Con

Con: (n) the negative position

In evaluating the pros and cons of any situation, no one is ever yelled at for coming up with too many pros.

There is not some formal rebuke which proclaims, “You’re just being too positive!”

But if you come up with too many “cons”–reasons that something might not work, you could easily be decried “too negative.”funny wisdom on words that begin with a C

The question has to cross our minds: is it more dangerous to be too pro or too con? Trying to find the balance is impossible.

Basically, in life you have two positions:

Pursue with wisdom.

Or abstain with intelligence.

And to gain the wisdom and acquire the intelligence does mean that one has to be able to isolate the “cons”–the negatives–in any given situation.

Being too positive has caused tyrants to become dictators and murderers because no one wanted to believe that anyone could actually be that evil.

It has also caused parents to find themselves being interviewed on 24-hour news networks, attempting to explain why their teenage son walked into a school and killed as many innocents as possible.

After all, they just wanted to love their kid and be positive.

When the obvious signs of danger show their ugly faces, it is time to allow ourselves to be a wee bit negative. And those signs of danger are:

  • killing
  • stealing
  • destroying

Whenever this trio–or just one of them–shows up on the horizon, it is a good idea to pose the simple question, “Hold on a second! Now what in the hell is this all about?”

 

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Coincidence

Coincidence: (n) a remarkable concurrence of events or circumstances without apparent cause

I’ve never actually tallied the number.

I think it would be fairly interesting to go through the entire dictionary and meter the words provided, based upon whether they offer a positive result for humanity or usher in a negative one.

Some words would be obvious:

Peace would go in one category and war in another.

Joy would have its own space and sadness would hobble to the corner to be alone.

But there are certain words that would be more difficult to categorize:

Coincidence.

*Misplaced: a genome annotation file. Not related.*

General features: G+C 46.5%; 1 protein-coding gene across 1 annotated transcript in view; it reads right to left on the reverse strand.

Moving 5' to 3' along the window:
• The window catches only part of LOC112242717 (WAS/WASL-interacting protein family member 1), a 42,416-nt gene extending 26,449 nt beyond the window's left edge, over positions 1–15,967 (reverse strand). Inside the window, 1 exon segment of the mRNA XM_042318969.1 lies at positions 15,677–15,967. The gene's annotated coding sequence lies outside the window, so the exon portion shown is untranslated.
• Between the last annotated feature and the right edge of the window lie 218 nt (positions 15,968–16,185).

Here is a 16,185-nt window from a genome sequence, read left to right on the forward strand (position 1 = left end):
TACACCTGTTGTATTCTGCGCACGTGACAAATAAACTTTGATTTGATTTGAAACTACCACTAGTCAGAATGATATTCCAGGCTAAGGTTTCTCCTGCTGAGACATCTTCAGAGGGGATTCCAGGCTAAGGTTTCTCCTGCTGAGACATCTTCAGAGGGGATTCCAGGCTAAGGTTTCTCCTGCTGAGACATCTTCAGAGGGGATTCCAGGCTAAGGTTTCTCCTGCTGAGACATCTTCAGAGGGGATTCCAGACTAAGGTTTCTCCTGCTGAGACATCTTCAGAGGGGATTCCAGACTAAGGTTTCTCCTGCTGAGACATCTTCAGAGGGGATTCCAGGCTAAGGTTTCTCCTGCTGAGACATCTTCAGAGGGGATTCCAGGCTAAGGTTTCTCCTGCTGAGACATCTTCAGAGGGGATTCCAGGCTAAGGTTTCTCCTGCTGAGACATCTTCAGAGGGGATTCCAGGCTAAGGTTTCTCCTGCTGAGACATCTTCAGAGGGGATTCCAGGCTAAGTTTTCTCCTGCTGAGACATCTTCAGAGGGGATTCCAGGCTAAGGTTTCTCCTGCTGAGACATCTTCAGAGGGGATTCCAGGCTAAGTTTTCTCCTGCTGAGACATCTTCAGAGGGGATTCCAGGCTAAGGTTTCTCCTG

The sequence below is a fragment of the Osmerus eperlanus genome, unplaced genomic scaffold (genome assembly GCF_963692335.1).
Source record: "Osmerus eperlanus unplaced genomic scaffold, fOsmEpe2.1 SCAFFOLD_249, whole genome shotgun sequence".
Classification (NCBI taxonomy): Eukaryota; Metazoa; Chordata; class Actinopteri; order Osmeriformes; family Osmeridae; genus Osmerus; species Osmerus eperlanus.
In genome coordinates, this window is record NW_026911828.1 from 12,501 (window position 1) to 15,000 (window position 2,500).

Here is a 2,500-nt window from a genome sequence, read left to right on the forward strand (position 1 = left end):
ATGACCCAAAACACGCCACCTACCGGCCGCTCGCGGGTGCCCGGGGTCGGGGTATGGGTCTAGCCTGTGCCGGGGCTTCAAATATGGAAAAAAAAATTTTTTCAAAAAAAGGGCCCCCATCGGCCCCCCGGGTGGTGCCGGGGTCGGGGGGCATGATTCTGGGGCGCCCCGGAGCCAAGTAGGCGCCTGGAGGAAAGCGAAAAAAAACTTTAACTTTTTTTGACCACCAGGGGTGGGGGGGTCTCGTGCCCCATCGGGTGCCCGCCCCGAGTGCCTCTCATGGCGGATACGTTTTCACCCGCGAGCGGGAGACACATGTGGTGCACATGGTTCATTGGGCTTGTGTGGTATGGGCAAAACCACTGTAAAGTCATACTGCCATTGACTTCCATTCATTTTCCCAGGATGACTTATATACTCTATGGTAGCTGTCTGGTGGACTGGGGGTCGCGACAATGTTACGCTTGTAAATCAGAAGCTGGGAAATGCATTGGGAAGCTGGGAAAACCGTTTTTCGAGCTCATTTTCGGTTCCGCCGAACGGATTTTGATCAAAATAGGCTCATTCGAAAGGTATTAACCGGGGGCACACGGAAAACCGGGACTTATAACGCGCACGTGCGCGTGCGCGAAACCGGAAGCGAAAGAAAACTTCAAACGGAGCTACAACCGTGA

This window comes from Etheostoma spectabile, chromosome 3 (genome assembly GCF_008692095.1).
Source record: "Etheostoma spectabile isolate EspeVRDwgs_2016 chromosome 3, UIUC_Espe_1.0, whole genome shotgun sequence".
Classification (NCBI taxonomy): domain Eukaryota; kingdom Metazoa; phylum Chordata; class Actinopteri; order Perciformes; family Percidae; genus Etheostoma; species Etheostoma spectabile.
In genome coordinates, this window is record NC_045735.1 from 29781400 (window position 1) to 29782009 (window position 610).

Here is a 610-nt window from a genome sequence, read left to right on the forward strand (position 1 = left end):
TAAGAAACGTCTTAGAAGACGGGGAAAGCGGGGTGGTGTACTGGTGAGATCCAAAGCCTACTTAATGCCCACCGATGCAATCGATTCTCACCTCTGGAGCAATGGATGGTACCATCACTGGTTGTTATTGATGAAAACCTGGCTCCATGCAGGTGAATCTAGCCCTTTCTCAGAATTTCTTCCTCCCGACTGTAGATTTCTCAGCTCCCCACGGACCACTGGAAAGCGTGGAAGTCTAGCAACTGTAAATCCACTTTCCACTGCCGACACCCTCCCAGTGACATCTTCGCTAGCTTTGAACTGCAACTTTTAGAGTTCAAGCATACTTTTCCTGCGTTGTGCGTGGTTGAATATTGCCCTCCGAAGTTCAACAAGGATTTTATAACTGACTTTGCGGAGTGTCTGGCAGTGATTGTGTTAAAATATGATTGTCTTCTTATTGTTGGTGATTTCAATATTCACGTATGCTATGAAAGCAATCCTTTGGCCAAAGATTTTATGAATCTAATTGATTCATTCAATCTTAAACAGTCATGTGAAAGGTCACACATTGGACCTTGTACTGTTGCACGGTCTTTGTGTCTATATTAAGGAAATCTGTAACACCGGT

Coincidence comes from the term “coincide,” which means to happen at the same time, whereas coincidence requires a bit of magic.

An unexpected arrival.

Which one is it?

I believe each and every one of us is privately are always trying to place our self into situations that will grant us fulfillment.

It may be the definition of sanity.

I go places that make me feel good. If I don’t go places that make me feel good, I end up feeling bad by my own decision.

So is it possible that we maneuvers our beings to coincide with promising possibilities, and then, all of a sudden we find ourselves in a delightful coincidence?

Are we manipulators of our circumstances, so that we can declare a miracle from God?

Do we shift, shimmy and wiggle our way on streets that we deem will give us an avenue to pleasure instead of pain, and then act pleasantly surprised at our destination?

Perhaps it’s just impossible to have coincidence without coinciding our energy in a particular direction.

All I know is, the more I try to be happy, the more often happiness inhabits my heart.

Disheartened? I use it to confirm my disappointment.

I will coincide with good things so when the coincidence of goodness comes my way, I can be overjoyed.

 

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Chronicle

Chronicle: (n) a factual written account of events

It is a rather humbling thought–that each one of us basically makes our appearance on Earth and disappears, all within a hundred years.

A hundred years may sound like a lot if you’re five years old, but by the time you reach fifty, it is melting like summer ice.

Truthfully we all leave one lasting impression behind. How did we chronicle our journey?

Because we do chronicle it–through our attitude, our faith, our persistence, our interactions and our willingness to evolve and adapt.

Some people choose to chronicle Earth by acting like they’ve been placed here to critique it. They always seem to have a negative side to the most positive results. They will gladly tell you it’s just their nature–their way of helping to maintain quality control.

Some people chronicle the Earth by refusing to participate.They develop four or five ideas which they refuse to amend no matter how much evidence comes to disprove their assertions. They are proud of stubbornness.

There are those who chronicle the Earth by ignoring it and waiting for heaven. Their whole focus is in achieving an eternal life which has been heavily promoted but not seriously reviewed.

But for those souls who believe in simplification, the best way to chronicle the Earth is to stay silent until it is time to count one’s blessings. Obviously there will be some struggle in achieving good. There will be many errors in the process of getting there. And there will be moments when the Earth will seem like the hell we’re escaping to get to the heaven we desire.

Yet it is such a boring way to live–complaining about the status quo instead of announcing the coming show.

I shall chronicle the Earth, though I will only be here for less than a century.

I will make sure that century is peppered with good reports, bold experimentation and a faith that includes myself and others, with the presence of God.